On August 22nd 2020 a small team of Darwin writers met at the Harbour View Plaza. The challenge? To write a book in a day.
It was early (before 8am!) but once we’d grabbed a cuppa we were ready to brainstorm our story ideas. We had five parameters that had to be included in our story: two human characters, one non-human character, a setting, an issue and five random words. The finished product would be a seven thousand word manuscript aimed at children aged eleven to sixteen. We had exactly twelve hours to complete the challenge and time was already ticking.
So the question we had to ask ourselves was this: how could a cook, a fireworks technician, a goblin, a ghost town and a stolen painting all be included in our story?
Luckily, we had a white board and lots of paper to scribble out our ideas. Our creative minds were definitely put to the test. We decided on a setting and a reason for our characters to be there, what our characters were like, and finally, their names! Once we had a bit of a plan, we divided the responsibilities (which included illustrations for the book cover) and started typing and drawing furiously.
Sharing our initial chapter attempts with each other was a great experience. We each had a distinctive writing style (voice, anyone?) and a different picture in our head about where our action was occurring. None of those words were wasted though, we jotted down a few editing notes for later and dove in to the next chapters, more mindful about how our words would effect each others work.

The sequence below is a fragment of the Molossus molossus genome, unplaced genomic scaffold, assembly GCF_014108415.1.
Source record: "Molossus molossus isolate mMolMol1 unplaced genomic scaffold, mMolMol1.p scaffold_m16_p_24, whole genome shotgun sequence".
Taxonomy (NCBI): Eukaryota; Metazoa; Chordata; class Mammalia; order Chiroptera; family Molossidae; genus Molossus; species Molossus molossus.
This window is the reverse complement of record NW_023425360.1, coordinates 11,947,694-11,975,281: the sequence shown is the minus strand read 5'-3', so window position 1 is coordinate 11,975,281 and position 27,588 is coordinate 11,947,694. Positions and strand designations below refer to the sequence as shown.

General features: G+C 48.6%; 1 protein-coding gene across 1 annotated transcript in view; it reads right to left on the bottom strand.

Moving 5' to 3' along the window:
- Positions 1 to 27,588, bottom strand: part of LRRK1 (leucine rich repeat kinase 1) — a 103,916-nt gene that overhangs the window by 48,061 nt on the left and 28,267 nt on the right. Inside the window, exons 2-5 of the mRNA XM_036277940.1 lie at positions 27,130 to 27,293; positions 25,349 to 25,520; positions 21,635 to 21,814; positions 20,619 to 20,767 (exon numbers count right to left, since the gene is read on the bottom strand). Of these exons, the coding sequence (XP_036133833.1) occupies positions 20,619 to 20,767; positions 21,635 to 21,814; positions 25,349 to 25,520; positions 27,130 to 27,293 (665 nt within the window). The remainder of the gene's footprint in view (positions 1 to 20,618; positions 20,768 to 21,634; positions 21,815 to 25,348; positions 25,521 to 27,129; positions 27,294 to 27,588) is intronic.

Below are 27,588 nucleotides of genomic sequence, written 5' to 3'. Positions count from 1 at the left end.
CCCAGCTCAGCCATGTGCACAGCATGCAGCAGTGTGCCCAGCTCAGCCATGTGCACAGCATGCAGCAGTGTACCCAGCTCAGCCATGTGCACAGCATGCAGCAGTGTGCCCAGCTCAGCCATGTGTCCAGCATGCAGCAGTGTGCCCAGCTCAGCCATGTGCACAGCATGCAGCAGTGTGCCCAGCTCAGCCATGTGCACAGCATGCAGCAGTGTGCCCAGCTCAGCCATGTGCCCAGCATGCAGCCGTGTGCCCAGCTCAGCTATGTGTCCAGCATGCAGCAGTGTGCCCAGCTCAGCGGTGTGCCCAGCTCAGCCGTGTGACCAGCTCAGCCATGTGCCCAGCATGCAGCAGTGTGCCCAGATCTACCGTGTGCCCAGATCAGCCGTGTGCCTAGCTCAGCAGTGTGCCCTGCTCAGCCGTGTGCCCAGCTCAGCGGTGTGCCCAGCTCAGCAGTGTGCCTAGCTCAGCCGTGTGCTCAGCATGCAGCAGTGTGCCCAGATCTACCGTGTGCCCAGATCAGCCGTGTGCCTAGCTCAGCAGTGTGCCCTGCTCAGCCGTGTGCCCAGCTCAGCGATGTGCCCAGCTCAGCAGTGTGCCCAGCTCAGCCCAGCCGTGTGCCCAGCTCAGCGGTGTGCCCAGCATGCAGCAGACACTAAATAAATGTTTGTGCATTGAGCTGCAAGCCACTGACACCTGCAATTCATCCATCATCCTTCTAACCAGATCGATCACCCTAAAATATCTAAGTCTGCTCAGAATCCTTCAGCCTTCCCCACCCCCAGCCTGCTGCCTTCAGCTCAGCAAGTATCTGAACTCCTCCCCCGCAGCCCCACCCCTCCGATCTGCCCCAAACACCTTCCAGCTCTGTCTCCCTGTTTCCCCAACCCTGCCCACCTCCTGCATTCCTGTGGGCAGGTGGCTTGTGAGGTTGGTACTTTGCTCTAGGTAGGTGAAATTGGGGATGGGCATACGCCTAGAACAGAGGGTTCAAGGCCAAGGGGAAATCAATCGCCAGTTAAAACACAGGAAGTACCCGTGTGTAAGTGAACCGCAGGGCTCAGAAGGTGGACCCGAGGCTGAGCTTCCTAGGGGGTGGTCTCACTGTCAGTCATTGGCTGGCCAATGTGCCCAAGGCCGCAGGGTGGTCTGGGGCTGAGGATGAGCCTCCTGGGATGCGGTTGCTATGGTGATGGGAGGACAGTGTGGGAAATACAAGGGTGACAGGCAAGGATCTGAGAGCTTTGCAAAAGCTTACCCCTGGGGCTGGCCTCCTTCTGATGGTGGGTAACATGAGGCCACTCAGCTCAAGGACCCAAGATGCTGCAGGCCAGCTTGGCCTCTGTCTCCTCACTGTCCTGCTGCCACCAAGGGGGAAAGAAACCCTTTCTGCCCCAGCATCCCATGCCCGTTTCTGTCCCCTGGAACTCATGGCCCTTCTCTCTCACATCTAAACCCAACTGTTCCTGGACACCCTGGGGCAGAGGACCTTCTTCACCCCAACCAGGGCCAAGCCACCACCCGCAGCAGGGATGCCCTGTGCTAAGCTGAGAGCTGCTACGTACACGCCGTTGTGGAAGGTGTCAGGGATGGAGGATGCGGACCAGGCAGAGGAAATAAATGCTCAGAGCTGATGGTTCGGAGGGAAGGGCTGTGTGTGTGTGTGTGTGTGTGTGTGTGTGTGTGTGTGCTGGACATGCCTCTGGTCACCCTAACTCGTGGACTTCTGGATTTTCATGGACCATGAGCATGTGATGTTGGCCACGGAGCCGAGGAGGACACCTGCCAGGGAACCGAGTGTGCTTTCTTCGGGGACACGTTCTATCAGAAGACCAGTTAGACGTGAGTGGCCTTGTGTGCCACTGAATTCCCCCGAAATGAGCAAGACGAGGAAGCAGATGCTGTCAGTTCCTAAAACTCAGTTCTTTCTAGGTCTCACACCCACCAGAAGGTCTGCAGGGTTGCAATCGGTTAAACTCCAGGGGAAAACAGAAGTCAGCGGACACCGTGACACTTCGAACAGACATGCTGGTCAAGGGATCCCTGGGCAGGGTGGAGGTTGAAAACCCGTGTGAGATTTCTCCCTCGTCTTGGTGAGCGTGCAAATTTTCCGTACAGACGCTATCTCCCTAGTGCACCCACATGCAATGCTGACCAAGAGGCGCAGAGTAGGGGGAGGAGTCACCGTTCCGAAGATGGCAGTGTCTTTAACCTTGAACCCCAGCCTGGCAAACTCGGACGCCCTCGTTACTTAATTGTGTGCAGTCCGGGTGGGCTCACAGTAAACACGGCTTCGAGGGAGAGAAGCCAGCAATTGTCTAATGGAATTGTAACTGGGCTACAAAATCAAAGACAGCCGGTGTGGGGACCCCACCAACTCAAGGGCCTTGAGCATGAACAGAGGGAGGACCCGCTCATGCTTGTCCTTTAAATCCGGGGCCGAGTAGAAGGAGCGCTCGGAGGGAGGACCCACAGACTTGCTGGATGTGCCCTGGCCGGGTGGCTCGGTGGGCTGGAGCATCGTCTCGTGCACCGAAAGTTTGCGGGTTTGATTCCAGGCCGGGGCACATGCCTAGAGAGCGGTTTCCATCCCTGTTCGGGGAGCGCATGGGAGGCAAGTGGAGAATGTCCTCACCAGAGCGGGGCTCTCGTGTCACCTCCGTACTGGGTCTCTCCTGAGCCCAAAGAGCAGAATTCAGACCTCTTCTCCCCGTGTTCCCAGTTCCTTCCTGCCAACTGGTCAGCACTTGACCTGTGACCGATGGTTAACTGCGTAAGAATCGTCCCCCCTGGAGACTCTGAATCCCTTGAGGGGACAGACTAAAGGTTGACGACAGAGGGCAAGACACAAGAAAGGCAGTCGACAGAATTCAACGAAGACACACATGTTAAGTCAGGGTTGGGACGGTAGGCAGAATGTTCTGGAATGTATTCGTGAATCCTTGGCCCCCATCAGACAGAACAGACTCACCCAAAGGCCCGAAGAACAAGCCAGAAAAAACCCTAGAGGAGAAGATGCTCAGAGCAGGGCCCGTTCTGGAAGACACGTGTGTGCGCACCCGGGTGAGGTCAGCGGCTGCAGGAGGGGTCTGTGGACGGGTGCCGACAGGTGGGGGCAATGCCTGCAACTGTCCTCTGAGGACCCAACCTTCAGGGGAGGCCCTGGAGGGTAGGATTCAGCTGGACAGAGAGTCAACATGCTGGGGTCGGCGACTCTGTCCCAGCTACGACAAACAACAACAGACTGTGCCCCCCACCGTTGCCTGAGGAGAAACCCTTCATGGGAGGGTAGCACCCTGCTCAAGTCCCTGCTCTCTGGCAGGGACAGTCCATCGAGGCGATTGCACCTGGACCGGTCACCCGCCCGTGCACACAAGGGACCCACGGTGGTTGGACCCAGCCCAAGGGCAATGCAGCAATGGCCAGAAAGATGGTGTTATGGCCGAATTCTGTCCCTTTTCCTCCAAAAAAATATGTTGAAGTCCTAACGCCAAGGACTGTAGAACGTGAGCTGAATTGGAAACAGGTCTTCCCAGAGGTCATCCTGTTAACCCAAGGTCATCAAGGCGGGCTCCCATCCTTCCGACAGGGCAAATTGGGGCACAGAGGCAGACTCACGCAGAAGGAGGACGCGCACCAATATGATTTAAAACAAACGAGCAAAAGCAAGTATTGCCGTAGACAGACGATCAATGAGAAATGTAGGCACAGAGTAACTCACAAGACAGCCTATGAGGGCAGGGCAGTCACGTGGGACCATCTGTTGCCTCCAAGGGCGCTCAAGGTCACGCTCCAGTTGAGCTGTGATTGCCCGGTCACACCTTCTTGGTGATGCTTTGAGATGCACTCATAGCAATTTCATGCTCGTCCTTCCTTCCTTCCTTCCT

As we wrote the questions we had asked earlier in the day were answered. Writers with a plan can still be pleasantly surprised by what their characters get up to when the story is written.
Brainstorming, writing, lunch and tea breaks culminated in time running out. Our illustrations were done, our first draft complete, but there was a lot of ironing out to be done. We spent a frantic hour and a half fixing typos, correcting grammar and punctuation and polishing our story into a cohesive whole. Then came the digital formatting, adding illustrations, chapter titles, credits etc before our story was ready to submit.
Phew! It felt great when all that hard work was done. We hadn’t just written a story, we’d made new friends and flexed our writing muscles in a whole new way.
Writing fast doesn’t always lead to the best quality of writing, but it does get the story done. This is a good lesson for me: to keep using the time I have to write as much as I can.
Speed editing didn’t feel as good as speed writing. Even with us all reading each other’s passages I’m sure a few typos and story discrepancies made it through to the final story. This is also a good reminder: careful editing is a valuable investment of time, and the more people you can have read your work, the more you will see needs improving.
Write a Book in a Day is an annual competition that raises money for The Kid’s Cancer Project. You can donate via our sponsor page here:
All the stories that are written are made available to kids in hospitals around Australia. The money raised goes towards childhood cancer research.
The competition has five categories: Primary, Middle, Upper, Open and Corporate. It’s great that it’s open for school students and young writers. If you are a teacher, writing mentor, librarian or parent you might like to suggest that your school gets involved next year.
The shortlisted entries will be announced in late October and the prize winners notified in November.